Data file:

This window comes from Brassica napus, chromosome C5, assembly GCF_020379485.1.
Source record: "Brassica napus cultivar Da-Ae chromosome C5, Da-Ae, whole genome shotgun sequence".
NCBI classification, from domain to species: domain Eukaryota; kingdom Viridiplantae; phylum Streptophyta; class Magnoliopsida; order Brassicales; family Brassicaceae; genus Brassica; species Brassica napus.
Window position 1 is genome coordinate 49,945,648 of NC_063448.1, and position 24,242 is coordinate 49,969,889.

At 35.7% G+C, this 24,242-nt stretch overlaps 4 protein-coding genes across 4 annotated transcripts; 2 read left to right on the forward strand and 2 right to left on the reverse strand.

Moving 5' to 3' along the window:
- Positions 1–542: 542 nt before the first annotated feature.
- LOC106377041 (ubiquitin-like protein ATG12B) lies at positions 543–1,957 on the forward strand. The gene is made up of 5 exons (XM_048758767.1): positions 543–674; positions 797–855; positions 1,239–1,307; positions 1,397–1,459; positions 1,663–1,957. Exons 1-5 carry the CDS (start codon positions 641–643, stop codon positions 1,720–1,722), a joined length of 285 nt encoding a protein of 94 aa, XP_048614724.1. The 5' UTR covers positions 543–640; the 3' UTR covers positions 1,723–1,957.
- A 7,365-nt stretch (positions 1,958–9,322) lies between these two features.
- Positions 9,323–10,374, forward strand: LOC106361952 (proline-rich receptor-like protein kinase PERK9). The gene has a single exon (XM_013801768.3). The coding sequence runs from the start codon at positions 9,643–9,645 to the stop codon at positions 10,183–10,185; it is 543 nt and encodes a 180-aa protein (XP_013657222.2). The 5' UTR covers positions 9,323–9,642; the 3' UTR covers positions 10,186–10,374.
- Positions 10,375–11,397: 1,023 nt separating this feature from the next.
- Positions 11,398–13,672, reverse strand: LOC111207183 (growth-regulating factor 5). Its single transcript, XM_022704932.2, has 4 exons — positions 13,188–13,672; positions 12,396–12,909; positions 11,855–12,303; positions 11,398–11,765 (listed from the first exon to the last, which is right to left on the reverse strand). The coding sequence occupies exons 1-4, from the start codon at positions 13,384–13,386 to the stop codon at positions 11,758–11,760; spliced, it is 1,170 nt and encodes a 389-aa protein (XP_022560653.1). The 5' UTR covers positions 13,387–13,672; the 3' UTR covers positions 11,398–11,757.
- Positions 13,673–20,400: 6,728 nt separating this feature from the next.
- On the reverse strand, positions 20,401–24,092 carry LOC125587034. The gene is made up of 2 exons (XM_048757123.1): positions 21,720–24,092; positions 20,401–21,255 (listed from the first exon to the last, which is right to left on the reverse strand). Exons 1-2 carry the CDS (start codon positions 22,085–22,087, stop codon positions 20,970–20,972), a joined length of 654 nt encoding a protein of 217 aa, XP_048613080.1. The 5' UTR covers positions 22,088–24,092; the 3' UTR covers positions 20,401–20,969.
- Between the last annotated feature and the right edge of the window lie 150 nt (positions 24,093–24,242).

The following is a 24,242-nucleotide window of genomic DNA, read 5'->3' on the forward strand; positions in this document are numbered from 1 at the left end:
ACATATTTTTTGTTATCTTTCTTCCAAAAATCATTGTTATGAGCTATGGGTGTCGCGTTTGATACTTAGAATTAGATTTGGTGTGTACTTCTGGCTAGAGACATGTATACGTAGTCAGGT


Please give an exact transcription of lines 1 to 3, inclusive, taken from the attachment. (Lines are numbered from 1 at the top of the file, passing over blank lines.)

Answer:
This window comes from Brassica napus, chromosome C5, assembly GCF_020379485.1.
Source record: "Brassica napus cultivar Da-Ae chromosome C5, Da-Ae, whole genome shotgun sequence".
NCBI classification, from domain to species: domain Eukaryota; kingdom Viridiplantae; phylum Streptophyta; class Magnoliopsida; order Brassicales; family Brassicaceae; genus Brassica; species Brassica napus.